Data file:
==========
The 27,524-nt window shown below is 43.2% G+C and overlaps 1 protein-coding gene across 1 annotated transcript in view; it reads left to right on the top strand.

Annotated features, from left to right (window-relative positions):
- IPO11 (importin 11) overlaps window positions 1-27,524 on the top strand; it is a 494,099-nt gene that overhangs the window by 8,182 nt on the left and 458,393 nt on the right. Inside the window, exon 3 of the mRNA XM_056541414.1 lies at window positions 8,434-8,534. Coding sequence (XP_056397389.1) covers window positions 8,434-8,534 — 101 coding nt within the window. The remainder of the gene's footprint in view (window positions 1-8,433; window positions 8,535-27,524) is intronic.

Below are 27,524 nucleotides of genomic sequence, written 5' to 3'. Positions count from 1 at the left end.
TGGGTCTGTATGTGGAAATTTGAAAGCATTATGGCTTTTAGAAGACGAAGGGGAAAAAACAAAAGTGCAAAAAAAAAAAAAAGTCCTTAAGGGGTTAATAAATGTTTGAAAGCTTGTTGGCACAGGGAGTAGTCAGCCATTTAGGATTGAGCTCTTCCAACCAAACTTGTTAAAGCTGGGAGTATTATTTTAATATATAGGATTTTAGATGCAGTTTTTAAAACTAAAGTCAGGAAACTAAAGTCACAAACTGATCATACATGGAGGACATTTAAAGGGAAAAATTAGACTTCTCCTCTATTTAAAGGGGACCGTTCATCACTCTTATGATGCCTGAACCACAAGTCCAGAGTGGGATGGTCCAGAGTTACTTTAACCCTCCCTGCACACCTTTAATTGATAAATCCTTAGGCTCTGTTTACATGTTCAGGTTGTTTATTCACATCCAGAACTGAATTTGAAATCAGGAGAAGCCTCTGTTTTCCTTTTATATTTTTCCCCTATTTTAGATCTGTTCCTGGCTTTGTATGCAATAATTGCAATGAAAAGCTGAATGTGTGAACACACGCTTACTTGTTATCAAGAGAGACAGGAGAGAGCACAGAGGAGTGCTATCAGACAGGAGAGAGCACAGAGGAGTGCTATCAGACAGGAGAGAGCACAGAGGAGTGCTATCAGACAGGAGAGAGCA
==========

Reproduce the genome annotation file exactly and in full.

The 27,524-nt window shown below is 43.2% G+C and overlaps 1 protein-coding gene across 1 annotated transcript in view; it reads left to right on the top strand.

Annotated features, from left to right (window-relative positions):
- IPO11 (importin 11) overlaps window positions 1-27,524 on the top strand; it is a 494,099-nt gene that overhangs the window by 8,182 nt on the left and 458,393 nt on the right. Inside the window, exon 3 of the mRNA XM_056541414.1 lies at window positions 8,434-8,534. Coding sequence (XP_056397389.1) covers window positions 8,434-8,534 — 101 coding nt within the window. The remainder of the gene's footprint in view (window positions 1-8,433; window positions 8,535-27,524) is intronic.

Below are 27,524 nucleotides of genomic sequence, written 5' to 3'. Positions count from 1 at the left end.
TGGGTCTGTATGTGGAAATTTGAAAGCATTATGGCTTTTAGAAGACGAAGGGGAAAAAACAAAAGTGCAAAAAAAAAAAAAAGTCCTTAAGGGGTTAATAAATGTTTGAAAGCTTGTTGGCACAGGGAGTAGTCAGCCATTTAGGATTGAGCTCTTCCAACCAAACTTGTTAAAGCTGGGAGTATTATTTTAATATATAGGATTTTAGATGCAGTTTTTAAAACTAAAGTCAGGAAACTAAAGTCACAAACTGATCATACATGGAGGACATTTAAAGGGAAAAATTAGACTTCTCCTCTATTTAAAGGGGACCGTTCATCACTCTTATGATGCCTGAACCACAAGTCCAGAGTGGGATGGTCCAGAGTTACTTTAACCCTCCCTGCACACCTTTAATTGATAAATCCTTAGGCTCTGTTTACATGTTCAGGTTGTTTATTCACATCCAGAACTGAATTTGAAATCAGGAGAAGCCTCTGTTTTCCTTTTATATTTTTCCCCTATTTTAGATCTGTTCCTGGCTTTGTATGCAATAATTGCAATGAAAAGCTGAATGTGTGAACACACGCTTACTTGTTATCAAGAGAGACAGGAGAGAGCACAGAGGAGTGCTATCAGACAGGAGAGAGCACAGAGGAGTGCTATCAGACAGGAGAGAGCACAGAGGAGTGCTATCAGACAGGAGAGAGCA